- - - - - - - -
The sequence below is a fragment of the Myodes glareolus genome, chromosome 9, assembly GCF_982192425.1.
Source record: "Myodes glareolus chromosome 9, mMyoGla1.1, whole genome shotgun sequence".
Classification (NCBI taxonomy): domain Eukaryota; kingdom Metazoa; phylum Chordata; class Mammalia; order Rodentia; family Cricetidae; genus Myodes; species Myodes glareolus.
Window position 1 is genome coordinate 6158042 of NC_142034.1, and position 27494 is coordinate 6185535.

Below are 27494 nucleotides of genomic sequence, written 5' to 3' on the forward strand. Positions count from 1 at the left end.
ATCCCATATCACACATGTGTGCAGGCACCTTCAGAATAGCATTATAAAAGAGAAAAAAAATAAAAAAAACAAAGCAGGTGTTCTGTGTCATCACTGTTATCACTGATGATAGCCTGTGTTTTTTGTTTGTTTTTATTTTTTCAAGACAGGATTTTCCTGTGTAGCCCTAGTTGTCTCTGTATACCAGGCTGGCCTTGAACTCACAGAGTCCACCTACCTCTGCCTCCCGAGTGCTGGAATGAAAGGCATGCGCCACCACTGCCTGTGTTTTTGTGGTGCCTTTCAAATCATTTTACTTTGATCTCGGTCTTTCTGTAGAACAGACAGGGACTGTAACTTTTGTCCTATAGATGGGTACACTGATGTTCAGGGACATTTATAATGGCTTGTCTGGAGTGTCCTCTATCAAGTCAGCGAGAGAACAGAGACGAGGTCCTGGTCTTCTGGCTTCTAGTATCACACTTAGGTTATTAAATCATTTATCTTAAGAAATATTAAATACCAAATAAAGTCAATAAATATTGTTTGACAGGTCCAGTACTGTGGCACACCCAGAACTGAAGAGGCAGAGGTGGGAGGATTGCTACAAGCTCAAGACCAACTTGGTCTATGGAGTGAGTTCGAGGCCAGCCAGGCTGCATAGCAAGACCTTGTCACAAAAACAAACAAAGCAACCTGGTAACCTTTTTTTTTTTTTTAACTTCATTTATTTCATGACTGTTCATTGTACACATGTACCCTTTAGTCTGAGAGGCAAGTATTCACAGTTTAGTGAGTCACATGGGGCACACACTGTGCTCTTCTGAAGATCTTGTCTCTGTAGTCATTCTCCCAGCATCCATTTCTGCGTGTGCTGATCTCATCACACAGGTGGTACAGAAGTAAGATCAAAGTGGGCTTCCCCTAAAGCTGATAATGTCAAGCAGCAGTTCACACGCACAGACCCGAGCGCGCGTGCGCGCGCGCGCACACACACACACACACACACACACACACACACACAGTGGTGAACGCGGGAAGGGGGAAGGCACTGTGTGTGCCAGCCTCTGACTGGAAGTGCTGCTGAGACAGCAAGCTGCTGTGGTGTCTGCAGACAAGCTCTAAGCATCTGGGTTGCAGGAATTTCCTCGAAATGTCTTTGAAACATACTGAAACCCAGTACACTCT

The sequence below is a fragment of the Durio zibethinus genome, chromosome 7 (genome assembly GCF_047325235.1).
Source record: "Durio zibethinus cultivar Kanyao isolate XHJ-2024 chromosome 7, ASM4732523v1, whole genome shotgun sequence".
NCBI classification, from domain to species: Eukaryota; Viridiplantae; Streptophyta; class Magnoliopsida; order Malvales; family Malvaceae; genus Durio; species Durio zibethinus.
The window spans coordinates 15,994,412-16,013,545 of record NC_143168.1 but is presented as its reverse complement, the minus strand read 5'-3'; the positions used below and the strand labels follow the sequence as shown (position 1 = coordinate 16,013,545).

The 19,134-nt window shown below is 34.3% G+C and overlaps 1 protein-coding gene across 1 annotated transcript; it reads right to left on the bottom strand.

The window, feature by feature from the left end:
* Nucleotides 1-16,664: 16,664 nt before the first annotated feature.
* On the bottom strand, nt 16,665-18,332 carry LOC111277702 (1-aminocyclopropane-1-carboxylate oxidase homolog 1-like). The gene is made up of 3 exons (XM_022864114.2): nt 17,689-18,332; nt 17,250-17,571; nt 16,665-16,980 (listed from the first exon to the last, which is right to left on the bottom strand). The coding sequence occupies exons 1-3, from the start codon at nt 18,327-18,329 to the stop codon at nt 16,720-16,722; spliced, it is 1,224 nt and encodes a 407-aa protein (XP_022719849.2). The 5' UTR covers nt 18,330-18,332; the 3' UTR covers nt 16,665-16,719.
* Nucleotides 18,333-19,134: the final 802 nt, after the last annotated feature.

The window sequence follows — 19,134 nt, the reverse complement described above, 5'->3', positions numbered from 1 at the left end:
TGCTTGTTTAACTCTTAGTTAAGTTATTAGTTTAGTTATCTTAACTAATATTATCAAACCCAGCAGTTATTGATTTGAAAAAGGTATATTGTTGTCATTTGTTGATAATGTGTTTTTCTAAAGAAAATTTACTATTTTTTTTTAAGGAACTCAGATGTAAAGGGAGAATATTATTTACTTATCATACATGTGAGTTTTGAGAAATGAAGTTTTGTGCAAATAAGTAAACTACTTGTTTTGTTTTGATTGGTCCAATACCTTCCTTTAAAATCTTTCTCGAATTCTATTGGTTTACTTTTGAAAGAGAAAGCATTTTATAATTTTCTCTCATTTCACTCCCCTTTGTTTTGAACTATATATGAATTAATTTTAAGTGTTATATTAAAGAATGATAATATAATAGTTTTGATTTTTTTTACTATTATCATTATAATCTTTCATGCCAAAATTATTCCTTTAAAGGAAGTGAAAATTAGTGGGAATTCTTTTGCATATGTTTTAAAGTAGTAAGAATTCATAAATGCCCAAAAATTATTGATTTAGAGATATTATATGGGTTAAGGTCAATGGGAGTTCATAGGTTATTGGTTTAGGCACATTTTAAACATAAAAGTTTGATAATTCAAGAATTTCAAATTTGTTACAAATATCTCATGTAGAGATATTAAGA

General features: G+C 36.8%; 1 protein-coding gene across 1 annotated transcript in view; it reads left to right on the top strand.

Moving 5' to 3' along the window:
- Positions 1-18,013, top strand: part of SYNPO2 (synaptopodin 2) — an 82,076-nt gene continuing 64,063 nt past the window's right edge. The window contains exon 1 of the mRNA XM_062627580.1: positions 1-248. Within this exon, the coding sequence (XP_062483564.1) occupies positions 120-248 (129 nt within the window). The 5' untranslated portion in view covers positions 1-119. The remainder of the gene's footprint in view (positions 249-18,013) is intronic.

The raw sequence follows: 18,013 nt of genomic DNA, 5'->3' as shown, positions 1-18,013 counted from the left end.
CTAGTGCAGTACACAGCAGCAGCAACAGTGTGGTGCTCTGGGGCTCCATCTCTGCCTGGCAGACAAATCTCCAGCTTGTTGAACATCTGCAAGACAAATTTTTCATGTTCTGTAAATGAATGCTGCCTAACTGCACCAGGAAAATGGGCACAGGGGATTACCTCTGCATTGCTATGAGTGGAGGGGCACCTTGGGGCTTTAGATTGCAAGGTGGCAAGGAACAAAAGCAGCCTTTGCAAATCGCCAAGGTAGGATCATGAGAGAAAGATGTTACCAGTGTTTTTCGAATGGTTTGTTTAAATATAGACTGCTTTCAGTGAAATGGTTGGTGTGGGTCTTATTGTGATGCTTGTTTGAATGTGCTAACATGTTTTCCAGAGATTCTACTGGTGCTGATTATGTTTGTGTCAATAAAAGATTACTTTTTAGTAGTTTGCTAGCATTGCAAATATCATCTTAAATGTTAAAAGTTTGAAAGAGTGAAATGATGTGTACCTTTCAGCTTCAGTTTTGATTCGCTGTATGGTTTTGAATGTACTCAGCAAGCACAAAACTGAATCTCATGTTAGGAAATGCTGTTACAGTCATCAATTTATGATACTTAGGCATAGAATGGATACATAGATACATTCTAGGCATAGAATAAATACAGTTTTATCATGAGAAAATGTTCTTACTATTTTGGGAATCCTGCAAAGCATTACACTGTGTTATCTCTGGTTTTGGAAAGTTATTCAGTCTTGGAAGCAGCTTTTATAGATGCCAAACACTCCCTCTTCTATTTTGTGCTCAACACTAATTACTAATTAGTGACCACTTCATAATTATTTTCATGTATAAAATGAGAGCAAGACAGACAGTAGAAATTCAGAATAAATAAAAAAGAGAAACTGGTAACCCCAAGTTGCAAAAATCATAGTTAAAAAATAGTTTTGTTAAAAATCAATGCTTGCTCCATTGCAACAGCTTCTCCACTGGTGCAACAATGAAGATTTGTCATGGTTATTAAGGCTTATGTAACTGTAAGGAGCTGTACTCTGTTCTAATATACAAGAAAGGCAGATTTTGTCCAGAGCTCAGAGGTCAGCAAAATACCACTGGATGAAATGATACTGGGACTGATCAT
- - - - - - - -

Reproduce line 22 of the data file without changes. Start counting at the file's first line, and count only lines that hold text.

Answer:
CTAGTGCAGTACACAGCAGCAGCAACAGTGTGGTGCTCTGGGGCTCCATCTCTGCCTGGCAGACAAATCTCCAGCTTGTTGAACATCTGCAAGACAAATTTTTCATGTTCTGTAAATGAATGCTGCCTAACTGCACCAGGAAAATGGGCACAGGGGATTACCTCTGCATTGCTATGAGTGGAGGGGCACCTTGGGGCTTTAGATTGCAAGGTGGCAAGGAACAAAAGCAGCCTTTGCAAATCGCCAAGGTAGGATCATGAGAGAAAGATGTTACCAGTGTTTTTCGAATGGTTTGTTTAAATATAGACTGCTTTCAGTGAAATGGTTGGTGTGGGTCTTATTGTGATGCTTGTTTGAATGTGCTAACATGTTTTCCAGAGATTCTACTGGTGCTGATTATGTTTGTGTCAATAAAAGATTACTTTTTAGTAGTTTGCTAGCATTGCAAATATCATCTTAAATGTTAAAAGTTTGAAAGAGTGAAATGATGTGTACCTTTCAGCTTCAGTTTTGATTCGCTGTATGGTTTTGAATGTACTCAGCAAGCACAAAACTGAATCTCATGTTAGGAAATGCTGTTACAGTCATCAATTTATGATACTTAGGCATAGAATGGATACATAGATACATTCTAGGCATAGAATAAATACAGTTTTATCATGAGAAAATGTTCTTACTATTTTGGGAATCCTGCAAAGCATTACACTGTGTTATCTCTGGTTTTGGAAAGTTATTCAGTCTTGGAAGCAGCTTTTATAGATGCCAAACACTCCCTCTTCTATTTTGTGCTCAACACTAATTACTAATTAGTGACCACTTCATAATTATTTTCATGTATAAAATGAGAGCAAGACAGACAGTAGAAATTCAGAATAAATAAAAAAGAGAAACTGGTAACCCCAAGTTGCAAAAATCATAGTTAAAAAATAGTTTTGTTAAAAATCAATGCTTGCTCCATTGCAACAGCTTCTCCACTGGTGCAACAATGAAGATTTGTCATGGTTATTAAGGCTTATGTAACTGTAAGGAGCTGTACTCTGTTCTAATATACAAGAAAGGCAGATTTTGTCCAGAGCTCAGAGGTCAGCAAAATACCACTGGATGAAATGATACTGGGACTGATCAT